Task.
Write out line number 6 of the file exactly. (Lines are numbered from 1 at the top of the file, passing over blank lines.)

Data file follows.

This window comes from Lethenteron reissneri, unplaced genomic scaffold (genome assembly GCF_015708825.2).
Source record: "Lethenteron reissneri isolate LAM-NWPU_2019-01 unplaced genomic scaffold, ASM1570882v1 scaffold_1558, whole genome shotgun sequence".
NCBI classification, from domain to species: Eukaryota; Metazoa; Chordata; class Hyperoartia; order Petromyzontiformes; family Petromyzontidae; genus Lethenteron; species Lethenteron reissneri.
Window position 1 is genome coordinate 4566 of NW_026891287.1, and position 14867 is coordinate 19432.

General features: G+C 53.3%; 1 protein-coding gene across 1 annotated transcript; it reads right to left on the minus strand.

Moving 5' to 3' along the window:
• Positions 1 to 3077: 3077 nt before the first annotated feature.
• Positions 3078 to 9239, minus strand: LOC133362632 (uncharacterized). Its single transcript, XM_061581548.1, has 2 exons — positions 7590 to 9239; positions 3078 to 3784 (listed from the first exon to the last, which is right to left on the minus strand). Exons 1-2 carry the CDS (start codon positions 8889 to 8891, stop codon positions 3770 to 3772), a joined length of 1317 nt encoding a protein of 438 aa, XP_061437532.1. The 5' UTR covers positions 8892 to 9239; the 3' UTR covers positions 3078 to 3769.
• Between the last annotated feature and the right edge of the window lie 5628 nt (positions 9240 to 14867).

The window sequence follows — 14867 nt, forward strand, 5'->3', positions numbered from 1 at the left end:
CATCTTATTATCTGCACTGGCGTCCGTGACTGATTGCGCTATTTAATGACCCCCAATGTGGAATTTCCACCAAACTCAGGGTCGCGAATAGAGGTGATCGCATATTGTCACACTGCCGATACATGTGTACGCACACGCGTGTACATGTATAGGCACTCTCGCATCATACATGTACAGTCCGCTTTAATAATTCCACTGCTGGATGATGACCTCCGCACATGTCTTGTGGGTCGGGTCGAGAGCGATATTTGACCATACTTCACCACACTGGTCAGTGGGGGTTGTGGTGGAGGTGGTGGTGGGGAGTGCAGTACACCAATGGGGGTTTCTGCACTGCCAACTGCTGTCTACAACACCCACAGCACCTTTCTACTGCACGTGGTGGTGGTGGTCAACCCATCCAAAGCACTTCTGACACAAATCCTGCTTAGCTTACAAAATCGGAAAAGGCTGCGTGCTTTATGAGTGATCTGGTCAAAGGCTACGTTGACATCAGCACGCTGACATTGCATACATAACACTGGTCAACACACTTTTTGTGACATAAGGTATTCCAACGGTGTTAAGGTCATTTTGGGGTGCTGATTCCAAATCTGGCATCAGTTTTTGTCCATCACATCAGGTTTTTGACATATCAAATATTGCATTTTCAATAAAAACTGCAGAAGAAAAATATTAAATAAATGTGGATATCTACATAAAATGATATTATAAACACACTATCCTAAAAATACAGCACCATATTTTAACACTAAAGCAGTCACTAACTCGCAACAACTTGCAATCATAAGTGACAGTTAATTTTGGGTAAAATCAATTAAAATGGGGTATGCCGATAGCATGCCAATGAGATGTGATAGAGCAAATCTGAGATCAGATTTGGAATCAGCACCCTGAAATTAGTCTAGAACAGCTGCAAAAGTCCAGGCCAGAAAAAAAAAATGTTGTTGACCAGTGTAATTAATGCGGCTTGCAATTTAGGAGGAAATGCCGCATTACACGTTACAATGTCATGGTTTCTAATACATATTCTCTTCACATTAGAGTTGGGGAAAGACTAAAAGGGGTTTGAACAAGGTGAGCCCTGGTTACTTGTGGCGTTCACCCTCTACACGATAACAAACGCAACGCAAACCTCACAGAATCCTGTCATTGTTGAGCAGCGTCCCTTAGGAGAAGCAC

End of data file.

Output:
Moving 5' to 3' along the window: